The purpose of this study was to investigate the feasibility of modulating the temperature programme of a conventional DSC by use of an alternating gas-flow system. Modulated temperature differential scanning calorimetry (MTDSC) is an important thermal analysis technique but suffers from a limited applicable frequency range due to the mass of the sample and DSC cell leading to the impingement of thermal conductivity effects. We suggest that the frequency limit can be increased by replacing the cell as the source of temperature modulation with an external gaseous source, directed towards the sample and reference pans. In this evaluation, an alternating gas-flow was passed through a line to a forced gas-flow accessory (FGFA). The FGFA consisted of two matched cylinders containing chambers that allowed pre-temperature-equilibration of the stream of gas before it was passed over the sample and reference pans. The development of this device revealed the essential practical requirements of gas-flow modulation for high-frequency temperature modulation. These include the following: an appropriately sealed tunable gas supply to both sample and reference pans, an effective method for high-frequency cycling of the gas-flow rate, a small aperture to deliver the flowing gas directly over the pan and a temperature equilibration chamber. The results from samples of quenched PET and amorphous Saquinavir indicate that gas-flow modulation is indeed feasible, with the FGFA able to raise the attainable temperature modulation frequency by an order of magnitude compared to conventional MTDSC.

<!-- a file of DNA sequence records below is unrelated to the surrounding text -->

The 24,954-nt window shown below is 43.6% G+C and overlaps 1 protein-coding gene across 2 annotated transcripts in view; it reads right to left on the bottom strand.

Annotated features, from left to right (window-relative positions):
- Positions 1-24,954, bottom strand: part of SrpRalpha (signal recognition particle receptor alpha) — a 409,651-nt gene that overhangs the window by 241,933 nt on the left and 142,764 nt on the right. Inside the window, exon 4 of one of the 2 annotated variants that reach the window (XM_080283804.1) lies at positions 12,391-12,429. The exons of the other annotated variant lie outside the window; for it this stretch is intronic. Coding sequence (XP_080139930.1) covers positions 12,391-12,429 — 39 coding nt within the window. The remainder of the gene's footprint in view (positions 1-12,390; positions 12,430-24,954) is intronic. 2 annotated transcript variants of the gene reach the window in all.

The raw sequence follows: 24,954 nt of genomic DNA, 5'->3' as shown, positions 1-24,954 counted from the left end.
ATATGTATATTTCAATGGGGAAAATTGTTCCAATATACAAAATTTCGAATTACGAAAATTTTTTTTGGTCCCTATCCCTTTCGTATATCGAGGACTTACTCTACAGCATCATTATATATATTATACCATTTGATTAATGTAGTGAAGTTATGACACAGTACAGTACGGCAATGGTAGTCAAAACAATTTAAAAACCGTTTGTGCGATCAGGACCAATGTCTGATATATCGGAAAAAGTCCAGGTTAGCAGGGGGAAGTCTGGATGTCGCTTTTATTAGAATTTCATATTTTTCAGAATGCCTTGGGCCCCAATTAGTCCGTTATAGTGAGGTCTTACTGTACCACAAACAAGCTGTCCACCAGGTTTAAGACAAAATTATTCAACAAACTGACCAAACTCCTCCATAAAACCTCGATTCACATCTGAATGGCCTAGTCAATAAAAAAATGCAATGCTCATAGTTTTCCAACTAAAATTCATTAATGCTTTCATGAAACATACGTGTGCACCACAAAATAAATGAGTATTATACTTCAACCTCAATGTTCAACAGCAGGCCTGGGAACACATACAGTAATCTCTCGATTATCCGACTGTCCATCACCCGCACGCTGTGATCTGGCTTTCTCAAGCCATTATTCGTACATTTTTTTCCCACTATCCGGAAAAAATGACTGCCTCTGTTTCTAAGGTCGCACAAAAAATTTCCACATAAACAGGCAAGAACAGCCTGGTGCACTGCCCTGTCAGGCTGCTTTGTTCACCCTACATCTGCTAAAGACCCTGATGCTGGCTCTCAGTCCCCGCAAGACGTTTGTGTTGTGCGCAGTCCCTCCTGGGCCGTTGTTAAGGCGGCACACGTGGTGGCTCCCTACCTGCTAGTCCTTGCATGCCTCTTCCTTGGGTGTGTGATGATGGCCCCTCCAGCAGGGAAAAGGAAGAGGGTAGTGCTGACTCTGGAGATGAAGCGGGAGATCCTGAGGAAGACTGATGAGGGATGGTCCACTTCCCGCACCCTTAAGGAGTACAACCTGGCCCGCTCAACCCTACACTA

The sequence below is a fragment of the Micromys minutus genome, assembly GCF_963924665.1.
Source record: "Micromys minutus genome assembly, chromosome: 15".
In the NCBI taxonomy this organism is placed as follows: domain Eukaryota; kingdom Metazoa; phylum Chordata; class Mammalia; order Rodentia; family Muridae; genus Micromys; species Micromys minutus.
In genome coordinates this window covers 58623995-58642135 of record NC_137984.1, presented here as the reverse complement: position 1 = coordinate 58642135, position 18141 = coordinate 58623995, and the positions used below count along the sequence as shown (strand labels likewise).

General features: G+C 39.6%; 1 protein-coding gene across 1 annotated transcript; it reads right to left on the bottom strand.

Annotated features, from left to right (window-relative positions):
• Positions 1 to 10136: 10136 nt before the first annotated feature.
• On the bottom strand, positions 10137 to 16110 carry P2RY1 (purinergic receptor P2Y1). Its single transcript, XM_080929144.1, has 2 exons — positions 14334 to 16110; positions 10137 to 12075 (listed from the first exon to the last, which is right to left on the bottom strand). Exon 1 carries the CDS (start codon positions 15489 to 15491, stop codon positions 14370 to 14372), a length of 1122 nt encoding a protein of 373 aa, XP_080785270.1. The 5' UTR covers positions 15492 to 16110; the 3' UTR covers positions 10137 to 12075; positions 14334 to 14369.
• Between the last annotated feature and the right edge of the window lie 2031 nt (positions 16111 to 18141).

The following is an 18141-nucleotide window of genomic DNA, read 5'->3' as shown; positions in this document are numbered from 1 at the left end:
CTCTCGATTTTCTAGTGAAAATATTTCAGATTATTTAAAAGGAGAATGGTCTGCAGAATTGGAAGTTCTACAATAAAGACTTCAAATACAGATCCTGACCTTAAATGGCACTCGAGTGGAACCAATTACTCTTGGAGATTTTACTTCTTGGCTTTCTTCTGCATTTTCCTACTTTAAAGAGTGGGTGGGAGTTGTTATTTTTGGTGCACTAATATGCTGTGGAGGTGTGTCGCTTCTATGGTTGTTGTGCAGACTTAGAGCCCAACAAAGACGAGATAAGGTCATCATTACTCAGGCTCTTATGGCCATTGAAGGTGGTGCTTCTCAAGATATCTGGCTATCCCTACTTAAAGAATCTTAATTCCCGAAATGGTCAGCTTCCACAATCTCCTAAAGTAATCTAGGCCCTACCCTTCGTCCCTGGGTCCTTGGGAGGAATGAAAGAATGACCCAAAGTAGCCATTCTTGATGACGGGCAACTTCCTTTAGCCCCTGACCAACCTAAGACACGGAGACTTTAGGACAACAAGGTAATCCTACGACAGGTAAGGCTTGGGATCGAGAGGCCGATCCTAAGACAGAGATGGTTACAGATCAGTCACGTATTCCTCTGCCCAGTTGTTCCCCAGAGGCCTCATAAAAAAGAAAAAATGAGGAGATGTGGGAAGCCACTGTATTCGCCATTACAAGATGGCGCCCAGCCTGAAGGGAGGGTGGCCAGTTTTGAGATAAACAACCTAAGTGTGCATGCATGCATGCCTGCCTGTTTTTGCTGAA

- forced gas-flow accessory
- gas-flow modulation
- high-frequency temperature modulation
- PET and Saquinavir